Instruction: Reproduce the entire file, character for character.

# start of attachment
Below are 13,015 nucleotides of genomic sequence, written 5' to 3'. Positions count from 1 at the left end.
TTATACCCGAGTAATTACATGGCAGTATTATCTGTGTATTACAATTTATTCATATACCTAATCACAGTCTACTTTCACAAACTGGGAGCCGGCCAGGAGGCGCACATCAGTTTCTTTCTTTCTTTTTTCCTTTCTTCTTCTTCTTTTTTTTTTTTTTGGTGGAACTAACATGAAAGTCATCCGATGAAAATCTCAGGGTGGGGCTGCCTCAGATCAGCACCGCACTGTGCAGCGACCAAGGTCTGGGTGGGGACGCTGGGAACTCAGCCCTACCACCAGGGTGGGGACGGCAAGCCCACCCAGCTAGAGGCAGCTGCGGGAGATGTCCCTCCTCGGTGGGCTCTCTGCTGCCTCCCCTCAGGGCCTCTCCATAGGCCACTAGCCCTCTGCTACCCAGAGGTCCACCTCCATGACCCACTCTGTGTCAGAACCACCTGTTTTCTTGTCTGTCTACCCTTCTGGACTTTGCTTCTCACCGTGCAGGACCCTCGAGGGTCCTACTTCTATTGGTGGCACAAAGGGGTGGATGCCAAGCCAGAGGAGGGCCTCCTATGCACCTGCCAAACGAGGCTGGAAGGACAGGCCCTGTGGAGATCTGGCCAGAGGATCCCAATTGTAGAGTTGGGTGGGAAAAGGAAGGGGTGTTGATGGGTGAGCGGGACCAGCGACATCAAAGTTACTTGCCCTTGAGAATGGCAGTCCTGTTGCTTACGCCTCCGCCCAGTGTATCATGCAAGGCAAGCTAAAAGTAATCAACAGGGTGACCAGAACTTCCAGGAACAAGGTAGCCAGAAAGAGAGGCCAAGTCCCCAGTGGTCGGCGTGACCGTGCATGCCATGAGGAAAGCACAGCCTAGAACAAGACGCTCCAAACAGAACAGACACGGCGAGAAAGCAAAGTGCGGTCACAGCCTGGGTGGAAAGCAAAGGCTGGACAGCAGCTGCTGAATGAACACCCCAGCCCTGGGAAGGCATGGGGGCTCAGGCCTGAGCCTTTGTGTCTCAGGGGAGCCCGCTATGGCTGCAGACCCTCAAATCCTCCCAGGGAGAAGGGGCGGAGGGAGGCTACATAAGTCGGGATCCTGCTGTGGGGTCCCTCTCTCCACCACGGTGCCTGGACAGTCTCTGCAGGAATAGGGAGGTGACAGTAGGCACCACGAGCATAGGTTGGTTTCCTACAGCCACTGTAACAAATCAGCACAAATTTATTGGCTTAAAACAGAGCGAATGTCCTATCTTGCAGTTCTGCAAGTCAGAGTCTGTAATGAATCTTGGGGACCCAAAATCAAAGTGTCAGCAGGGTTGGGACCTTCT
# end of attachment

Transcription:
Below are 13,015 nucleotides of genomic sequence, written 5' to 3'. Positions count from 1 at the left end.
TTATACCCGAGTAATTACATGGCAGTATTATCTGTGTATTACAATTTATTCATATACCTAATCACAGTCTACTTTCACAAACTGGGAGCCGGCCAGGAGGCGCACATCAGTTTCTTTCTTTCTTTTTTCCTTTCTTCTTCTTCTTTTTTTTTTTTTTGGTGGAACTAACATGAAAGTCATCCGATGAAAATCTCAGGGTGGGGCTGCCTCAGATCAGCACCGCACTGTGCAGCGACCAAGGTCTGGGTGGGGACGCTGGGAACTCAGCCCTACCACCAGGGTGGGGACGGCAAGCCCACCCAGCTAGAGGCAGCTGCGGGAGATGTCCCTCCTCGGTGGGCTCTCTGCTGCCTCCCCTCAGGGCCTCTCCATAGGCCACTAGCCCTCTGCTACCCAGAGGTCCACCTCCATGACCCACTCTGTGTCAGAACCACCTGTTTTCTTGTCTGTCTACCCTTCTGGACTTTGCTTCTCACCGTGCAGGACCCTCGAGGGTCCTACTTCTATTGGTGGCACAAAGGGGTGGATGCCAAGCCAGAGGAGGGCCTCCTATGCACCTGCCAAACGAGGCTGGAAGGACAGGCCCTGTGGAGATCTGGCCAGAGGATCCCAATTGTAGAGTTGGGTGGGAAAAGGAAGGGGTGTTGATGGGTGAGCGGGACCAGCGACATCAAAGTTACTTGCCCTTGAGAATGGCAGTCCTGTTGCTTACGCCTCCGCCCAGTGTATCATGCAAGGCAAGCTAAAAGTAATCAACAGGGTGACCAGAACTTCCAGGAACAAGGTAGCCAGAAAGAGAGGCCAAGTCCCCAGTGGTCGGCGTGACCGTGCATGCCATGAGGAAAGCACAGCCTAGAACAAGACGCTCCAAACAGAACAGACACGGCGAGAAAGCAAAGTGCGGTCACAGCCTGGGTGGAAAGCAAAGGCTGGACAGCAGCTGCTGAATGAACACCCCAGCCCTGGGAAGGCATGGGGGCTCAGGCCTGAGCCTTTGTGTCTCAGGGGAGCCCGCTATGGCTGCAGACCCTCAAATCCTCCCAGGGAGAAGGGGCGGAGGGAGGCTACATAAGTCGGGATCCTGCTGTGGGGTCCCTCTCTCCACCACGGTGCCTGGACAGTCTCTGCAGGAATAGGGAGGTGACAGTAGGCACCACGAGCATAGGTTGGTTTCCTACAGCCACTGTAACAAATCAGCACAAATTTATTGGCTTAAAACAGAGCGAATGTCCTATCTTGCAGTTCTGCAAGTCAGAGTCTGTAATGAATCTTGGGGACCCAAAATCAAAGTGTCAGCAGGGTTGGGACCTTCT